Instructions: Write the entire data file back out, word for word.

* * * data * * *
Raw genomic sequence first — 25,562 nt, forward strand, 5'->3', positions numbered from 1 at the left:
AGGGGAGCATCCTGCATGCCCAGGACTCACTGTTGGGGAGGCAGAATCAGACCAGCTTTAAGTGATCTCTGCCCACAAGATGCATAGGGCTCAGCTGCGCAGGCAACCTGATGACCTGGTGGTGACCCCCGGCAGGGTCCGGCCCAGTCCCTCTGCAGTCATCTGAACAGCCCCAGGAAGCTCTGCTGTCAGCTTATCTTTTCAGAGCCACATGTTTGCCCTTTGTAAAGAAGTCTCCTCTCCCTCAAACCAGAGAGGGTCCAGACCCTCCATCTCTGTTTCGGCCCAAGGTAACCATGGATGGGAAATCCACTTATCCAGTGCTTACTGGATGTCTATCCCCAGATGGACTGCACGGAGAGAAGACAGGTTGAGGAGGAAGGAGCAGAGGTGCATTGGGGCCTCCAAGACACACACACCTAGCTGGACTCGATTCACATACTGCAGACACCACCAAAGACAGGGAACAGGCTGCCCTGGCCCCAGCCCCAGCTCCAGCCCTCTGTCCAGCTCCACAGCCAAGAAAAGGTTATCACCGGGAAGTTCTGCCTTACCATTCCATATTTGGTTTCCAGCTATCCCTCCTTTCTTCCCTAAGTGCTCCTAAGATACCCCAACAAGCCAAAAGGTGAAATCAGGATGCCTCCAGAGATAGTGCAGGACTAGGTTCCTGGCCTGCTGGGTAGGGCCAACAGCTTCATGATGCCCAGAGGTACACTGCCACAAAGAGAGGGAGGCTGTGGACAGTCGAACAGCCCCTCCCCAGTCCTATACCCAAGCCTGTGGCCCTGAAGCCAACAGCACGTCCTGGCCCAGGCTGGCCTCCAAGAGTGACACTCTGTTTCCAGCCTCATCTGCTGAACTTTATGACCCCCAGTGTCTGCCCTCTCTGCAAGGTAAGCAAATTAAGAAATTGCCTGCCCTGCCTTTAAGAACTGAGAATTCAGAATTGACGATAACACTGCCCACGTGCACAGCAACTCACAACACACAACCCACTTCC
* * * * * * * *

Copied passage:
Raw genomic sequence first — 25,562 nt, forward strand, 5'->3', positions numbered from 1 at the left:
AGGGGAGCATCCTGCATGCCCAGGACTCACTGTTGGGGAGGCAGAATCAGACCAGCTTTAAGTGATCTCTGCCCACAAGATGCATAGGGCTCAGCTGCGCAGGCAACCTGATGACCTGGTGGTGACCCCCGGCAGGGTCCGGCCCAGTCCCTCTGCAGTCATCTGAACAGCCCCAGGAAGCTCTGCTGTCAGCTTATCTTTTCAGAGCCACATGTTTGCCCTTTGTAAAGAAGTCTCCTCTCCCTCAAACCAGAGAGGGTCCAGACCCTCCATCTCTGTTTCGGCCCAAGGTAACCATGGATGGGAAATCCACTTATCCAGTGCTTACTGGATGTCTATCCCCAGATGGACTGCACGGAGAGAAGACAGGTTGAGGAGGAAGGAGCAGAGGTGCATTGGGGCCTCCAAGACACACACACCTAGCTGGACTCGATTCACATACTGCAGACACCACCAAAGACAGGGAACAGGCTGCCCTGGCCCCAGCCCCAGCTCCAGCCCTCTGTCCAGCTCCACAGCCAAGAAAAGGTTATCACCGGGAAGTTCTGCCTTACCATTCCATATTTGGTTTCCAGCTATCCCTCCTTTCTTCCCTAAGTGCTCCTAAGATACCCCAACAAGCCAAAAGGTGAAATCAGGATGCCTCCAGAGATAGTGCAGGACTAGGTTCCTGGCCTGCTGGGTAGGGCCAACAGCTTCATGATGCCCAGAGGTACACTGCCACAAAGAGAGGGAGGCTGTGGACAGTCGAACAGCCCCTCCCCAGTCCTATACCCAAGCCTGTGGCCCTGAAGCCAACAGCACGTCCTGGCCCAGGCTGGCCTCCAAGAGTGACACTCTGTTTCCAGCCTCATCTGCTGAACTTTATGACCCCCAGTGTCTGCCCTCTCTGCAAGGTAAGCAAATTAAGAAATTGCCTGCCCTGCCTTTAAGAACTGAGAATTCAGAATTGACGATAACACTGCCCACGTGCACAGCAACTCACAACACACAACCCACTTCC